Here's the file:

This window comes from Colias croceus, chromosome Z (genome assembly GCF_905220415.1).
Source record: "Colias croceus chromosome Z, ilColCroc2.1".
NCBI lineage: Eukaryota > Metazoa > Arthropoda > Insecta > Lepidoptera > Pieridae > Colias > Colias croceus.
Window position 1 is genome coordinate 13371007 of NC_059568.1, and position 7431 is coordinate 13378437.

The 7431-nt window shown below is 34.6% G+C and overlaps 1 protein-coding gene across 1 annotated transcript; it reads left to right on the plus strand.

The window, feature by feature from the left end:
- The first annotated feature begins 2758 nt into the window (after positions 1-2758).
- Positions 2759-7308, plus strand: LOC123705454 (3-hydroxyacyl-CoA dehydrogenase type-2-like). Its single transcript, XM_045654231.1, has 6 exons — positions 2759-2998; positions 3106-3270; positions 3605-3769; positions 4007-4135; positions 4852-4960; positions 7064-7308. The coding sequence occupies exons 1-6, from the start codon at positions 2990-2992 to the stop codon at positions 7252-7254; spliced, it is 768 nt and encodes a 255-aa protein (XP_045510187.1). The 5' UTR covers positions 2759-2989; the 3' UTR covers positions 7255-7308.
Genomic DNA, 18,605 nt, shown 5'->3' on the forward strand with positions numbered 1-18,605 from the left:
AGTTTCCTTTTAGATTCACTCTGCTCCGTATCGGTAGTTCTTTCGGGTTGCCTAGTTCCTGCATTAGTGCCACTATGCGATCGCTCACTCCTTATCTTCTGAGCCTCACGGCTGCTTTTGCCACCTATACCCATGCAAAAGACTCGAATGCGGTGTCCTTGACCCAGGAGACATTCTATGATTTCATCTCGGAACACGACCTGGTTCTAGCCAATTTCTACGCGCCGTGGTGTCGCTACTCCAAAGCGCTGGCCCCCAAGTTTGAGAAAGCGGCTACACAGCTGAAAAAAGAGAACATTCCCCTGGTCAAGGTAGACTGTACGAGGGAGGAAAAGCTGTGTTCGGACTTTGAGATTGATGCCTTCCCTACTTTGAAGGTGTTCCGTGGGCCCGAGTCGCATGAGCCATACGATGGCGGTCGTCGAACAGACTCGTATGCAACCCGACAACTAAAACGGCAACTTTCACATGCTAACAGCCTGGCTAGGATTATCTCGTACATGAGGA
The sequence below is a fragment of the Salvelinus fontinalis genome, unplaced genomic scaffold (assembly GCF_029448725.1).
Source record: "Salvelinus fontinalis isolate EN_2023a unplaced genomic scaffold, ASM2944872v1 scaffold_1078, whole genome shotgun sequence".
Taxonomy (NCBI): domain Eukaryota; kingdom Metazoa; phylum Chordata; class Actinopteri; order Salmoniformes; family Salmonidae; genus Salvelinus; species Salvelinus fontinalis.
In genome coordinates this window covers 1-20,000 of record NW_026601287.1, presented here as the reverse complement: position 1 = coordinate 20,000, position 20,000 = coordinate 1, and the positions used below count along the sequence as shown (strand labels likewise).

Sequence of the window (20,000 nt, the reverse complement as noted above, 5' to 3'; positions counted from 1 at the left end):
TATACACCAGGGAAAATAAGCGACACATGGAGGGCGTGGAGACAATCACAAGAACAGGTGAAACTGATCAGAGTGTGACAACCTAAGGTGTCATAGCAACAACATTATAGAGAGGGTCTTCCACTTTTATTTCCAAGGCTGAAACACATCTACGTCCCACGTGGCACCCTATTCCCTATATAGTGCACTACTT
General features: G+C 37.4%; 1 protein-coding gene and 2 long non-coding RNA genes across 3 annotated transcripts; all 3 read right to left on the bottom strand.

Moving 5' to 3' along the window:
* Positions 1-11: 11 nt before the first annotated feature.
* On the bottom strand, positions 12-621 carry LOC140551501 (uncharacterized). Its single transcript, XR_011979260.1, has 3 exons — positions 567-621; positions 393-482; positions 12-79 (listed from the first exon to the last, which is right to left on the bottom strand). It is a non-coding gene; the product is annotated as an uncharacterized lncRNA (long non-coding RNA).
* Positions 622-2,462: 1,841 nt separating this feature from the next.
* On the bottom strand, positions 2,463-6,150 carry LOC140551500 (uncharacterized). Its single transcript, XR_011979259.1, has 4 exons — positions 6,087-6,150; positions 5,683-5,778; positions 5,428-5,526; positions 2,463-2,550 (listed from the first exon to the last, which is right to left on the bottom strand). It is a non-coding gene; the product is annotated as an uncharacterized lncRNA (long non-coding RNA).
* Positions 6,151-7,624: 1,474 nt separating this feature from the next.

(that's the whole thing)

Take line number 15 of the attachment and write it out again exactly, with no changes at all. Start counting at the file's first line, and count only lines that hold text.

Sequence of the window (20,000 nt, the reverse complement as noted above, 5' to 3'; positions counted from 1 at the left end):